Truth obscured: YDS students reflect on Makoto Fujimura’s work
"How do you speak about beauty, truth, and goodness?" asked the artist Makoto Fujimura in his sermon to the Yale Divinity School community last month. "How do you do that in a culture in which all these things seem to be waning or rejected?" These questions, pertinent to Fujimura’s work as an artist and a Christian, found a meaningful home in the Sterling Divinity Quadrangle where Fujimura’s exhibition The Four Holy Gospels and the Golden Sea is on display in the Institute for Sacred Music Gallery of Sacred Art until March 8.
The exhibit is comprised of Fujimura’s new series of large canvases including "Walking on Water" and "Golden Sea," as well as The Four Holy Gospels, a body of paintings commissioned by Crossway Publishing to commemorate the four-hundredth anniversary of the King James Bible. This visual interaction with scripture, including a series of illuminated letters for each chapter in the four gospels, allowed students to think about the connection between the visual arts and their theological education. "Anything that breathes new life into the scriptures," remarked Lauren Smith '14 M.A.R., "which I think this work is doing, can speak to people, reach people in a different way."
"I think that the arts are an underutilized part of the church," said Jordan Trumble '15 M.Div. at the exhibition’s artist reception on January 17, "Being at Yale, especially with the Institute of Sacred Music here, I’ve had the chance to be exposed to more art in the context of worship and theology in thinking about my faith and the church. What I’m learning is that art offers a fresh expression of faith that has helped to nuance my understanding of faith and theology, and helped me learn how other people understand God.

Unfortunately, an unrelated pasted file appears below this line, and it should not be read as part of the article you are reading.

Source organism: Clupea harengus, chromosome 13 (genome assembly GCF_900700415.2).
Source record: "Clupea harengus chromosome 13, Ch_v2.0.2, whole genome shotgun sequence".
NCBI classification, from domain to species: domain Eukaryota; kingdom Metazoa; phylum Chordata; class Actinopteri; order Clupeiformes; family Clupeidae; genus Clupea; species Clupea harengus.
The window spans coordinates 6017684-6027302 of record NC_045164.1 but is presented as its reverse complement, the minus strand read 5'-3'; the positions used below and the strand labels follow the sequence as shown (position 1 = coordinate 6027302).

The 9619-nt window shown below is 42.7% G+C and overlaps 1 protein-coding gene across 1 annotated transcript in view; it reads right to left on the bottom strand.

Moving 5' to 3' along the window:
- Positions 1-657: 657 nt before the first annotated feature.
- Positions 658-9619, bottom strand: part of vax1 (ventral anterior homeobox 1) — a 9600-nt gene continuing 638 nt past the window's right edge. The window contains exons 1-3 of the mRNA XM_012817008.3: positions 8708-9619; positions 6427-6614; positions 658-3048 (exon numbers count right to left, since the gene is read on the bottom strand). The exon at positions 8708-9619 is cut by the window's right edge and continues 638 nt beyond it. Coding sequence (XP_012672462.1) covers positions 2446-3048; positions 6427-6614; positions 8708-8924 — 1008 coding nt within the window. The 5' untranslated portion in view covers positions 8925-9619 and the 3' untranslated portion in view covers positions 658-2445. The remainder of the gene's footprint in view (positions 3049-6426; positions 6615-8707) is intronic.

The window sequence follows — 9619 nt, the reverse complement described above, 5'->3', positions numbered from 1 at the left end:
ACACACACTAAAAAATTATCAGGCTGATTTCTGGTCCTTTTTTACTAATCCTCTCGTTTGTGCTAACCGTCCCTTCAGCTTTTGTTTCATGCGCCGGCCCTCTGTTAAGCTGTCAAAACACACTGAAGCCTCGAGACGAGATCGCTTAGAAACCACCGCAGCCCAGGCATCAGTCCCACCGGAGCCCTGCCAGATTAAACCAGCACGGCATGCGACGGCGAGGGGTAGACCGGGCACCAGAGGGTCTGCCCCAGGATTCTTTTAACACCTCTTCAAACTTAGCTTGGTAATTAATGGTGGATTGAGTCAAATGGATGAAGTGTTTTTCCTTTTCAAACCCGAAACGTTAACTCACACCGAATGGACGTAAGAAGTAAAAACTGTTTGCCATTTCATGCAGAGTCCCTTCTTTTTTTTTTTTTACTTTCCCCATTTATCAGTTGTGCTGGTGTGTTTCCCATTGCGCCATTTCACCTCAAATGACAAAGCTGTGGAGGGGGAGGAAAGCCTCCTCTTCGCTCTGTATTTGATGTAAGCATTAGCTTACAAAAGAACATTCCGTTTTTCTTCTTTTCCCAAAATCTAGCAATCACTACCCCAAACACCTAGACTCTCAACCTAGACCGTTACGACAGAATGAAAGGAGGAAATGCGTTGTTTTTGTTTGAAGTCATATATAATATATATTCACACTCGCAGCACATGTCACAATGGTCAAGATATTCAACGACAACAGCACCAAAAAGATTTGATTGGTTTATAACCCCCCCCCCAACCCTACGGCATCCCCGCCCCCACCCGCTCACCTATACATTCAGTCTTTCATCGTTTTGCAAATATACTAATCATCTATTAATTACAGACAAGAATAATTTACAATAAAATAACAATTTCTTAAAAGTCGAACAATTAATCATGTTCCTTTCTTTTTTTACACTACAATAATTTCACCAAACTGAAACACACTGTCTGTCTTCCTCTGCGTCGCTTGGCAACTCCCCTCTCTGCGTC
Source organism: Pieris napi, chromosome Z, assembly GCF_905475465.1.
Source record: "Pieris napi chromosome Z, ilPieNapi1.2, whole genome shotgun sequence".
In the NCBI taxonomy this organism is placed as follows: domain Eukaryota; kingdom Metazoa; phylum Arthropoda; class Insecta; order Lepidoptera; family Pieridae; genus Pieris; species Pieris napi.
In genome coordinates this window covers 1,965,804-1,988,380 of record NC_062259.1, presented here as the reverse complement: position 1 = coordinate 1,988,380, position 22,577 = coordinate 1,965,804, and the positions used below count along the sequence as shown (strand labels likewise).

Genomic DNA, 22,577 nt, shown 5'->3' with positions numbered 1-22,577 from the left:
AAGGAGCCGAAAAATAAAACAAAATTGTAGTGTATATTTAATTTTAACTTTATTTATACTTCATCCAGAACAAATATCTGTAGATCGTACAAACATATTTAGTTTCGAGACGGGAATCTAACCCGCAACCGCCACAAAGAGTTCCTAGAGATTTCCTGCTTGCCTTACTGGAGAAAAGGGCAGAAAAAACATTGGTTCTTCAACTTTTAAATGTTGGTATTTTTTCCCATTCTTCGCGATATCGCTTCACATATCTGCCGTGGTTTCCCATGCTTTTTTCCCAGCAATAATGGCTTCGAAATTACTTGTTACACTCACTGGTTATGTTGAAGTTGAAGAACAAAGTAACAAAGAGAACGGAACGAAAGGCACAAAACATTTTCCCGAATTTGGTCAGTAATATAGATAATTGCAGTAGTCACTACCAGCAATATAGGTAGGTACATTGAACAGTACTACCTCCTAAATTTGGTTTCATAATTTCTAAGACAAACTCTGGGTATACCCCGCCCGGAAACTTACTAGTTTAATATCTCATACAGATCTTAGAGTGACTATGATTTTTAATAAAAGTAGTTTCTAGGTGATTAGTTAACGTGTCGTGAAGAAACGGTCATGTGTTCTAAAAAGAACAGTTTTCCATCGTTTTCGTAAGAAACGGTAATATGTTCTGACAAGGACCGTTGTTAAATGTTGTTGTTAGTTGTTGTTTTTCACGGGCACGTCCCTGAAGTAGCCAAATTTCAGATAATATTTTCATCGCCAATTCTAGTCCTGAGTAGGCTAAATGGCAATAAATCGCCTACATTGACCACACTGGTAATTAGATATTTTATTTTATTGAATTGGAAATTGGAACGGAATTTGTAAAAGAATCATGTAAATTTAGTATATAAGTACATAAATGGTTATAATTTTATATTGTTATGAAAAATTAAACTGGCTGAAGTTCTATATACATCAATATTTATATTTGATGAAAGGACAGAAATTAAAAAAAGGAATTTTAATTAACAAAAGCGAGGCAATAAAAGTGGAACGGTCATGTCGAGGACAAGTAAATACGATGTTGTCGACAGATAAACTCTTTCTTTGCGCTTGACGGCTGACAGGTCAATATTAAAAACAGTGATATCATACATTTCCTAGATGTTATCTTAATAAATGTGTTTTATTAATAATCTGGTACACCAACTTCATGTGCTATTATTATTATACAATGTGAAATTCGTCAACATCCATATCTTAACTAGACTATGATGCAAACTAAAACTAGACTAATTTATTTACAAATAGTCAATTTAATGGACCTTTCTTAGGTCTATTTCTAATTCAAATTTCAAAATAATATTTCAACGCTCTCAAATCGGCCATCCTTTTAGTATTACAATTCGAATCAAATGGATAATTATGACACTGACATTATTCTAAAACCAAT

Other students saw a relationship between theology and the creative process itself. "I think when human beings, who are creations of God, in turn create on our own, there’s something really full circle about that," said Meredith Day ’15 M.Div. "There’s something really meaningful about how as human beings we can worship through those means."
The opportunity for students to interact with Fujimura’s artwork was not limited to a gallery setting. Students were given a chance to think about the connection between the visual arts and liturgical worship when several of Fujimura’s paintings were incorporated into a worship service at Marquand Chapel. "It was very interesting when [Associate Dean for Marquand Chapel] Maggi Dawn incorporated looking at the art as a form of prayer," said Mark Koyama '15 M.Div., "I think that certainly there should be room for such kind of liturgical developments; it would be a great development for the church."
Koyama praised the way the medium was handled in that setting, adding, "We associate church, as such, with performance arts such as music, but the way we integrated the art that’s in this gallery today in our worship service was very thoughtfully done."
Other students considered the value of art as a mode of theological and contemplative questioning. "As we open ourselves up to art, art opens us up to ourselves, and questions or insights that have been obscured can come to the surface." said Joel Avery '15 M.Div. "An encounter with art can allow us to articulate what concerns us, which we may not previously have known as a concern."
The opportunity art creates to communicate that which often seems incommunicable, and to listen to that which seems opaque is a theme that reoccurred in Fujimura’s own words. In his sermon in Marquand, Fujimura drew a profound connection between the parables of Jesus and visual beauty, a relationship relating to understanding. He paraphrases C.S. Lewis and explains, "The principle of understanding something is to humbly stand under it — to let the work speak to you."
The Four Gospels and the Holy Sea is being presented by the Yale Institute for Sacred Music. For more details about viewing the exhibition, click here.